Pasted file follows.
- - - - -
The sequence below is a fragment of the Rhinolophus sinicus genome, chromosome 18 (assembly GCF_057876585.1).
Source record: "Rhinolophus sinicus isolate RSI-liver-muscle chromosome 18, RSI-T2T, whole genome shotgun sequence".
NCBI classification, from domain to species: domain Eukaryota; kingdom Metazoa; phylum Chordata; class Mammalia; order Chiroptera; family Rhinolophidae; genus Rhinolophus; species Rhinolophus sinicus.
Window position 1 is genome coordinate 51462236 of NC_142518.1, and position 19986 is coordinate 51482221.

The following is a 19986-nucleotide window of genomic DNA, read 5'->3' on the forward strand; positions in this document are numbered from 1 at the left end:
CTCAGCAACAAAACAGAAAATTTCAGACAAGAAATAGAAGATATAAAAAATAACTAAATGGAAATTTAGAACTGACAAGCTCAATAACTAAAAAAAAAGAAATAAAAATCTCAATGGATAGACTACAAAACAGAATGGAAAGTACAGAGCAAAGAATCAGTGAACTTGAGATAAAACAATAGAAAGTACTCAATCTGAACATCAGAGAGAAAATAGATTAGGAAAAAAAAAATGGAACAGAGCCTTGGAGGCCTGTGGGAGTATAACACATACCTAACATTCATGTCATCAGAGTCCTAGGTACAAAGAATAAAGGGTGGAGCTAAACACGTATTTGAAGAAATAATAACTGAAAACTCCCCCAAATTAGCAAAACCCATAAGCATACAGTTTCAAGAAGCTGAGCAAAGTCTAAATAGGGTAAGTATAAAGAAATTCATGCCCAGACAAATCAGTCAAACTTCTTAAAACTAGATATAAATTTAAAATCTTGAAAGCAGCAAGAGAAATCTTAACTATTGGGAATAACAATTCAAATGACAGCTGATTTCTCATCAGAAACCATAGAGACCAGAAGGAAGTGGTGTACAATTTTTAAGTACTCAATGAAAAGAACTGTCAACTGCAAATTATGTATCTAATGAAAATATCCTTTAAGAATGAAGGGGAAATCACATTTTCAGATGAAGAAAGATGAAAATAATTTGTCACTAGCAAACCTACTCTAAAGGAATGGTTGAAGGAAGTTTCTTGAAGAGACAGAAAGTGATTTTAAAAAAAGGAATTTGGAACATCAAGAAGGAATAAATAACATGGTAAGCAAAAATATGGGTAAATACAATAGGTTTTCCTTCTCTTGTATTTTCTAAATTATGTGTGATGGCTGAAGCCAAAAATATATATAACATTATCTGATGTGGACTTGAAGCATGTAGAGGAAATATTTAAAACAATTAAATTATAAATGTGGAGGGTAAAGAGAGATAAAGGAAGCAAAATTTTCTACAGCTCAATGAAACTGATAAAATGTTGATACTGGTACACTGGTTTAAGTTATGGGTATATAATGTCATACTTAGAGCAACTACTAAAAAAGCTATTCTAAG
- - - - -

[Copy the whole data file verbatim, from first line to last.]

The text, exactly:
The sequence below is a fragment of the Rhinolophus sinicus genome, chromosome 18 (assembly GCF_057876585.1).
Source record: "Rhinolophus sinicus isolate RSI-liver-muscle chromosome 18, RSI-T2T, whole genome shotgun sequence".
NCBI classification, from domain to species: domain Eukaryota; kingdom Metazoa; phylum Chordata; class Mammalia; order Chiroptera; family Rhinolophidae; genus Rhinolophus; species Rhinolophus sinicus.
Window position 1 is genome coordinate 51462236 of NC_142518.1, and position 19986 is coordinate 51482221.

The following is a 19986-nucleotide window of genomic DNA, read 5'->3' on the forward strand; positions in this document are numbered from 1 at the left end:
CTCAGCAACAAAACAGAAAATTTCAGACAAGAAATAGAAGATATAAAAAATAACTAAATGGAAATTTAGAACTGACAAGCTCAATAACTAAAAAAAAAGAAATAAAAATCTCAATGGATAGACTACAAAACAGAATGGAAAGTACAGAGCAAAGAATCAGTGAACTTGAGATAAAACAATAGAAAGTACTCAATCTGAACATCAGAGAGAAAATAGATTAGGAAAAAAAAAATGGAACAGAGCCTTGGAGGCCTGTGGGAGTATAACACATACCTAACATTCATGTCATCAGAGTCCTAGGTACAAAGAATAAAGGGTGGAGCTAAACACGTATTTGAAGAAATAATAACTGAAAACTCCCCCAAATTAGCAAAACCCATAAGCATACAGTTTCAAGAAGCTGAGCAAAGTCTAAATAGGGTAAGTATAAAGAAATTCATGCCCAGACAAATCAGTCAAACTTCTTAAAACTAGATATAAATTTAAAATCTTGAAAGCAGCAAGAGAAATCTTAACTATTGGGAATAACAATTCAAATGACAGCTGATTTCTCATCAGAAACCATAGAGACCAGAAGGAAGTGGTGTACAATTTTTAAGTACTCAATGAAAAGAACTGTCAACTGCAAATTATGTATCTAATGAAAATATCCTTTAAGAATGAAGGGGAAATCACATTTTCAGATGAAGAAAGATGAAAATAATTTGTCACTAGCAAACCTACTCTAAAGGAATGGTTGAAGGAAGTTTCTTGAAGAGACAGAAAGTGATTTTAAAAAAAGGAATTTGGAACATCAAGAAGGAATAAATAACATGGTAAGCAAAAATATGGGTAAATACAATAGGTTTTCCTTCTCTTGTATTTTCTAAATTATGTGTGATGGCTGAAGCCAAAAATATATATAACATTATCTGATGTGGACTTGAAGCATGTAGAGGAAATATTTAAAACAATTAAATTATAAATGTGGAGGGTAAAGAGAGATAAAGGAAGCAAAATTTTCTACAGCTCAATGAAACTGATAAAATGTTGATACTGGTACACTGGTTTAAGTTATGGGTATATAATGTCATACTTAGAGCAACTACTAAAAAAGCTATTCTAAG